The research I’ve been looking at recently reveals some surprising wolf mythology, a link, perhaps, to the popularity of werewolves in the Francophile lore.
Just today I found that the place I write about in my current novel, a village straddling Northwest Provence/Southwest Savoy, was home in the 18th cent. to a killing spree — by wolves. The loup garou,werewolf in French, had quite a following in the town of Gevaudan, in the region of Savoie. As it happens, I have named my story’s resident noble “Count Gevaudan,” so this story really hits the mark for me. The French wolf tale was more than mythology. Numerous newspapers identified the village of Gevaudan as a place of real danger, especially to shepherds, as it was upon hillsides where a crazed beast set upon its victims. Indeed, as many as 300 villagers perished in woods and fields in the region from vicious bites, especially to the throat.
Though prize money of a year’s salary went on offer, none of the mercenary killers who searched for the beast could capture it. What was this evasive creature? A pack of dogs, roaming wolves, a trained predator hound? Sick of waiting to be rescued, a group of local teenagers took up arms in 1764. They were led by peasant Marie-Jeanne Valet.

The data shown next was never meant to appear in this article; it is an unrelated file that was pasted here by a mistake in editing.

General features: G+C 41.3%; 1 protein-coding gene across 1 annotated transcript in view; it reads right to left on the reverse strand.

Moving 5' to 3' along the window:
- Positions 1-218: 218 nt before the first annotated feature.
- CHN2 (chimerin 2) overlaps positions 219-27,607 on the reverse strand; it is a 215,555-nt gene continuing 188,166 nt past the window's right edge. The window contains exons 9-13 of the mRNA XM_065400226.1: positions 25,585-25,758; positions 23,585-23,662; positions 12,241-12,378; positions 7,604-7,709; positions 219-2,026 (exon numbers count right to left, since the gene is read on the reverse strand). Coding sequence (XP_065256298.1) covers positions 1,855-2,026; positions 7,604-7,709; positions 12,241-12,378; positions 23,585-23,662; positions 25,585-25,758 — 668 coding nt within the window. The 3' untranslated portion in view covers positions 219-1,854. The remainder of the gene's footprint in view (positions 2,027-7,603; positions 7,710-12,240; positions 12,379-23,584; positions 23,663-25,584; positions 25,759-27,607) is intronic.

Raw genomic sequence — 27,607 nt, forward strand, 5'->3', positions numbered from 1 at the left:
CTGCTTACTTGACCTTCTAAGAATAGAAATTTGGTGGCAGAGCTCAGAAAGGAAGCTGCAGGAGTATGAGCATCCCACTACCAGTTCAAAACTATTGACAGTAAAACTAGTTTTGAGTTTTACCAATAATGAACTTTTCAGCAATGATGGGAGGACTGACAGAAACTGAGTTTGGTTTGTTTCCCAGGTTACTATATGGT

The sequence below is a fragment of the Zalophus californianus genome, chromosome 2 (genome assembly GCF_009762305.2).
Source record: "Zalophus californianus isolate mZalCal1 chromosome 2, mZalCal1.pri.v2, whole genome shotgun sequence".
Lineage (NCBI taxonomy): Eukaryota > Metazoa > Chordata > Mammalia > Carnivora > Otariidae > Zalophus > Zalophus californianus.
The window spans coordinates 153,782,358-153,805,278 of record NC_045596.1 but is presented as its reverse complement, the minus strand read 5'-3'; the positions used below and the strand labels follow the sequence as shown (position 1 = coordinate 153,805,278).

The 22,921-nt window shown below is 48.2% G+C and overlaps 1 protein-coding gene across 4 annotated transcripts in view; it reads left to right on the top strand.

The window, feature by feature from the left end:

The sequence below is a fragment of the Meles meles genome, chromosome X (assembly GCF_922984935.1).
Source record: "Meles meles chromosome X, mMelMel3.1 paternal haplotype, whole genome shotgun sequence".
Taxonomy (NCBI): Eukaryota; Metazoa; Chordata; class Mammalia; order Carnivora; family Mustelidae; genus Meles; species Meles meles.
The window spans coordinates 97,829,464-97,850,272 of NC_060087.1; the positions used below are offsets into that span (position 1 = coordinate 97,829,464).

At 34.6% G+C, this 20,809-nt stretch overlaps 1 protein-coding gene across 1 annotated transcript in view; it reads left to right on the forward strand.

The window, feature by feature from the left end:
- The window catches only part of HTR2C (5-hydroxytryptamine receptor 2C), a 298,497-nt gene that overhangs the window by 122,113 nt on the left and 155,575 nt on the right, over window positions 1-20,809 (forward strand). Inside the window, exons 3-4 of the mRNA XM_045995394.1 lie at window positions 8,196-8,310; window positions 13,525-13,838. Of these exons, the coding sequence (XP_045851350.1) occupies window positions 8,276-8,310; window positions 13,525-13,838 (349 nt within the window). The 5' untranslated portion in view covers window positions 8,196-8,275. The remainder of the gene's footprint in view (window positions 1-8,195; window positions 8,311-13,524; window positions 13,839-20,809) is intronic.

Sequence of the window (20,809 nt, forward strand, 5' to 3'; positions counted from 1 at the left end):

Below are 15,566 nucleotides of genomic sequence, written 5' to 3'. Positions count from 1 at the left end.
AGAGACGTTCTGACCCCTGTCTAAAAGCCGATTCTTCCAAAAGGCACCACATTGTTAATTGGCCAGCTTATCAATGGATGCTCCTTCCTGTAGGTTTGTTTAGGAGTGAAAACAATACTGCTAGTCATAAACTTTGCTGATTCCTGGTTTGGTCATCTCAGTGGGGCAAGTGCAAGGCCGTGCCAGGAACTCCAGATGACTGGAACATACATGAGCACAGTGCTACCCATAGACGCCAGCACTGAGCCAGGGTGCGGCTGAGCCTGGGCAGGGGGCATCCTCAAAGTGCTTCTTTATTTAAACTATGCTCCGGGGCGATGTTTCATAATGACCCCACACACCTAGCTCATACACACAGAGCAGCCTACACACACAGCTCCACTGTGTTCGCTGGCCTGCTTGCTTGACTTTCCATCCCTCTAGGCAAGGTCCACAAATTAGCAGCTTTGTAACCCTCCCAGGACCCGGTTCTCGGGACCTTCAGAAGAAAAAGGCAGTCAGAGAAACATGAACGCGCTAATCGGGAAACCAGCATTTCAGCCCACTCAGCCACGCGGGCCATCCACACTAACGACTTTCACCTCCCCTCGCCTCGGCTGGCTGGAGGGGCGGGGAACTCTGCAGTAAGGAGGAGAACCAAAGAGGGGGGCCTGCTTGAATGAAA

This young woman and her hunters searched three years for the beast, and finally caught up to it on a bridge. The outcome of the story now departs into legend. It varies as to how the wolf was dispatched. In some accounts, Marie-Jeanne wounds the animal badly with a bayonet, and it runs away never to return. In another version, the beast turns out to be Marie-Jeanne’s own brother, transformed into a loup garoup. She kills it with a poison-tipped blade in that account. Whichever version is correct, a statue remains to this day in the village of Auvers. You can see it just beyond the church.